Will remote consultations help us to achieve earlier diagnosis of cancer?

Credit: Negative Space on Pexels.com

This post was written by Rosie Brade, Senior Account Manager at MHP Communications. Rosie has previously written about her experience with vaccine hesitancy, available to read here, and how cervical cancer elimination requires collective action from civil society, which you can read here.

36% of cancer patients were concerned that remote consultations may ‘result in the wrong decision being made’ about their care. Similarly, GPs reported that remote consultations had made it more difficult to identify potential cancer symptoms than in face-to-face care – peaking at 80% of GPs when dealing with patients whose first language is not English. 

Why is it that remote consultations are not integrated as part of the conversation on priority setting for earlier diagnosis?

A cause for concern?

The government are resetting their ambitions with the announcement of a 10-year cancer plan for England, due this summer. However, the call for evidence launched on 4 February does not mention the use of remote consultations in primary care at all. This is a significant omission that must be met with explicit focus and a plan ─ remote consultations are an important entry point that can swing whether we succeed at earlier diagnosis of all cancers at stages I or II by 2028, just 6 years from now.

In England, most symptomatic cancers are diagnosed via primary care (via urgent and routine routes). Critically, a higher proportion of the cancers diagnosed in primary care are at an early stage, compared to emergency presentation.

Number of cancers diagnosed by route to diagnosis. Source: Nuffield Trust.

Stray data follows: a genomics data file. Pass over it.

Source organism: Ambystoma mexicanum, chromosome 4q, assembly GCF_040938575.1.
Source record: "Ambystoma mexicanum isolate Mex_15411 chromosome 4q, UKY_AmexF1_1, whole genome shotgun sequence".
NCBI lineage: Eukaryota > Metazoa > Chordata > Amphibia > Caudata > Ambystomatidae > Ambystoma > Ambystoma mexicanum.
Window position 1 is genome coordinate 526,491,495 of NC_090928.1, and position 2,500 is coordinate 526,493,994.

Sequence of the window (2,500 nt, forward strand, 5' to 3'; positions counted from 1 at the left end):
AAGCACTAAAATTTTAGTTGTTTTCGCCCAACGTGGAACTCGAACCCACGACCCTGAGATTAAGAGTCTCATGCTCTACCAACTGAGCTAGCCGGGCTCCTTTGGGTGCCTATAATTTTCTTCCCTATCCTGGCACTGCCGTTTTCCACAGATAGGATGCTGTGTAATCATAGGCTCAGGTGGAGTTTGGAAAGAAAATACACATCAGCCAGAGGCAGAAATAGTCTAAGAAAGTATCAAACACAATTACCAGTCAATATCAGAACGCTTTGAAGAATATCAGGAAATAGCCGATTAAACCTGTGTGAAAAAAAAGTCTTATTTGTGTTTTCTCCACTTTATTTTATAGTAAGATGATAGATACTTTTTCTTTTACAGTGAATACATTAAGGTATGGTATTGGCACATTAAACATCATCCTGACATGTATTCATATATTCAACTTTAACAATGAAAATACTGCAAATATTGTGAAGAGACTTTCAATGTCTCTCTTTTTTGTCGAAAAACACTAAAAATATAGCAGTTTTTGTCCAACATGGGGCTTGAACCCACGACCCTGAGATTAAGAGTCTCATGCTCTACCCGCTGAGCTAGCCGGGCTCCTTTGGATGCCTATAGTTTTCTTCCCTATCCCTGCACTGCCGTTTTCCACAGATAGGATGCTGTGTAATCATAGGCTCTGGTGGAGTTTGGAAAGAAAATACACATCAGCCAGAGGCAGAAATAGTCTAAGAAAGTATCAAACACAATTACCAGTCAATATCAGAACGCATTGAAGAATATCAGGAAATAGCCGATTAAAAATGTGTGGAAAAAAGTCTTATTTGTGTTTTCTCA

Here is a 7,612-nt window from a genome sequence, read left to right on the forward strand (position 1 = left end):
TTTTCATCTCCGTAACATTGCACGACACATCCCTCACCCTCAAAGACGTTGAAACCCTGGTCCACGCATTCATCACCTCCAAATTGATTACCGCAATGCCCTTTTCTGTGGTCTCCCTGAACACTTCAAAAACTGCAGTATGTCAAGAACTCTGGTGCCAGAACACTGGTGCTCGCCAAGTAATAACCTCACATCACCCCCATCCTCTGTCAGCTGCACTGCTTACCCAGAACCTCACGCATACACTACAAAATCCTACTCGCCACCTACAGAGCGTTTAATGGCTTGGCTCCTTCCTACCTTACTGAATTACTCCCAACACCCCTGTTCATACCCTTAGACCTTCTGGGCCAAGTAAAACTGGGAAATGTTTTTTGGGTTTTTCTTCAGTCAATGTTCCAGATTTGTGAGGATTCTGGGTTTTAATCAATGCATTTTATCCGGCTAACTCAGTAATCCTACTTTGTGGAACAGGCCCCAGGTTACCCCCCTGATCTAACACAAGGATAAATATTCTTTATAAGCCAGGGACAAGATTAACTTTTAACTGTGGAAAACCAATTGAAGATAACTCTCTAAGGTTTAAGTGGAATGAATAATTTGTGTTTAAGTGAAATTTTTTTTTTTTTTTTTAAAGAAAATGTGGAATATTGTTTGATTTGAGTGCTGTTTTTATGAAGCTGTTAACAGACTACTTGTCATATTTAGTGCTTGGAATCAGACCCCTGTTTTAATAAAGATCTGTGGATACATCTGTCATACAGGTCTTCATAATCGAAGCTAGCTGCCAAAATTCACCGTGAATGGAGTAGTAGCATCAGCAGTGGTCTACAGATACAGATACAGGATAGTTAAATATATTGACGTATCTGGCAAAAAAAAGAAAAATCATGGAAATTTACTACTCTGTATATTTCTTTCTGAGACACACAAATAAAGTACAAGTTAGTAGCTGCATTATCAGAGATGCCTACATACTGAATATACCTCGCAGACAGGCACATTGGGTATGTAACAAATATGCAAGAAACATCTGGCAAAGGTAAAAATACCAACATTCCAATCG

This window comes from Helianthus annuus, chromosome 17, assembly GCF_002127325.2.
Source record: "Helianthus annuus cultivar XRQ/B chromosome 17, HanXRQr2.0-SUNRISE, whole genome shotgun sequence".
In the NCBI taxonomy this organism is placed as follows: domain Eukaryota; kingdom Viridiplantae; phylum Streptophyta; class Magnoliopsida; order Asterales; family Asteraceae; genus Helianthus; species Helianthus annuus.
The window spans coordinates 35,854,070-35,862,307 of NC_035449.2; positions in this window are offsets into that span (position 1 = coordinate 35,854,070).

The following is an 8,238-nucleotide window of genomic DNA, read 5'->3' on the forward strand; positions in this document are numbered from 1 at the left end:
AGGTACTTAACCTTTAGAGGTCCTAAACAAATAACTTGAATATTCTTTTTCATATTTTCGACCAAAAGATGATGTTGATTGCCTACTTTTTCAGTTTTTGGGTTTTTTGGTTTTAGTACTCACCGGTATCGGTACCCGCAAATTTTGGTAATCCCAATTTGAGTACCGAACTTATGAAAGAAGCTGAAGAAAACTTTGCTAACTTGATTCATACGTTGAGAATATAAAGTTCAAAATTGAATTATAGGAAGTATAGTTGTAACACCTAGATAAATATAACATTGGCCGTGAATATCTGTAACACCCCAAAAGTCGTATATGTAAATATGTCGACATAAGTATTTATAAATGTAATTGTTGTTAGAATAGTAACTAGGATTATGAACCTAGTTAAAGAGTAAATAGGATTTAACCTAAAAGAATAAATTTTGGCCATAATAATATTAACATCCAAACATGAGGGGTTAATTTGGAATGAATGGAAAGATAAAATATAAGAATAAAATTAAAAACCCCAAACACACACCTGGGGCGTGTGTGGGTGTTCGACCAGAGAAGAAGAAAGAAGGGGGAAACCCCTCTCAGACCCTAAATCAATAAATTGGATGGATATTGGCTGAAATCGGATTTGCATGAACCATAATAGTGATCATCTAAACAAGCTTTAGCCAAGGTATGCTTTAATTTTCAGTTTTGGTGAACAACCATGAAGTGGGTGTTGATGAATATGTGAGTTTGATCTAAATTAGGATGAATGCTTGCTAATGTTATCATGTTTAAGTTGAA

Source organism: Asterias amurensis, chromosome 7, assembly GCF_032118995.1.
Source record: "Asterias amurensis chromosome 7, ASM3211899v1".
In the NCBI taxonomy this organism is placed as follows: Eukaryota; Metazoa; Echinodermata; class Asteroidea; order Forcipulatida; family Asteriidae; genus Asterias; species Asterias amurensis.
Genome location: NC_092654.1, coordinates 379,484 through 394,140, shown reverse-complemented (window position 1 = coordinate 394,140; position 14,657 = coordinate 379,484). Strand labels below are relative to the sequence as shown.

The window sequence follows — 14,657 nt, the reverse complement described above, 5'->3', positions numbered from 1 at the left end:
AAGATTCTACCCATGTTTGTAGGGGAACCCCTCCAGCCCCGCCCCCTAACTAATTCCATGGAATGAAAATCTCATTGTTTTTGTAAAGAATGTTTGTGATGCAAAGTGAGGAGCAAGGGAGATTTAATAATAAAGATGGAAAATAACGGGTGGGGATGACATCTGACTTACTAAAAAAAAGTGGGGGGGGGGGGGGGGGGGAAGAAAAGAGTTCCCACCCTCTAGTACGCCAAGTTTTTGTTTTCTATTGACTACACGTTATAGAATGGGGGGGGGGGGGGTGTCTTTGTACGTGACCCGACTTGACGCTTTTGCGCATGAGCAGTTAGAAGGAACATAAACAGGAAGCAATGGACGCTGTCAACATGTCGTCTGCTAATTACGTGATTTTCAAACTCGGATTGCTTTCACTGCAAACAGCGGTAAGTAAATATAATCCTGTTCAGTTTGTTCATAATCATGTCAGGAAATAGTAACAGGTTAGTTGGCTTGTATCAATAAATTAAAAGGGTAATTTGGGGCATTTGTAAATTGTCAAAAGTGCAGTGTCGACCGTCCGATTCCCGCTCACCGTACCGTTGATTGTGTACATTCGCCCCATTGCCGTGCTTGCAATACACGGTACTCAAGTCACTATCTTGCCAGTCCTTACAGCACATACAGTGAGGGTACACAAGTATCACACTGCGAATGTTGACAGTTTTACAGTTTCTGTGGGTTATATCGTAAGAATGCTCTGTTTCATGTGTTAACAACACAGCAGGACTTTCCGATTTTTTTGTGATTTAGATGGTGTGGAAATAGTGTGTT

What’s the current story?

Since the start of the pandemic, there has been a wealth of literature reporting the potential benefits and drawbacks of remote consultations for primary care patients. Once you get into the data, you’ll see there is a ‘but’ to pretty much every proposed benefit.

Take this example on the question of GP access ─ on the one hand, there is evidence that remote consults increase access. In a 2020 Cancer Research UK study of almost 2000 cancer patients, 58% said it was easier and safer for them to get a GP appointment since their introduction ─ people were more prepared to use remote consultations when they didn’t want to bother their busy GP. This is significant given that the top reason people were put off or delayed seeking medical help was because they found it difficult to secure an appointment. As of November 2020, 77% of GPs disagreed that patients having remote consults will always require a face-to-face appointment. This suggests that remote consults may help with triaging and reserving capacity for patients with more complex/urgent needs.

However, in this same study and as reported in several others, a ‘remote first’ approach has been criticised as an extra step with 46% of GPs agreeing that remote consultations result in multiple appointments for patients. Patients often still face delays between the remote consult and in-person appointment that ‘delays the delay’. Timely assessment and follow up remains an urgent problem and the increase in advanced presentations in A&E suggest remote consultations are not helping to fix the problem.

Two sides to the same coin

Something that continues to play on my mind, is the growing concern that remote consultations stand to disproportionately disadvantage certain groups ─ those who are already disadvantaged in cancer care. This includes older and vulnerable patients, in addition to patients who face communication barriers e.g., hearing/speech impairment, language barriers or low technology literacy. Health inequalities are at risk of becoming yet another buzzword, but it cannot be emphasised enough that the impact of remote consults on health outcomes for these groups is truly worrying.

Reaching a diagnosis is more than symptom spotting, and whilst this is known I’m not sure it’s front of mind when navigating the correct use of remote consults. The most effective consultations do this and ensure the patient is empowered to share their experience of illness, social circumstances, attitudes to risk, values and preferences ─ shared decision making.

Patient preferences and comfort matter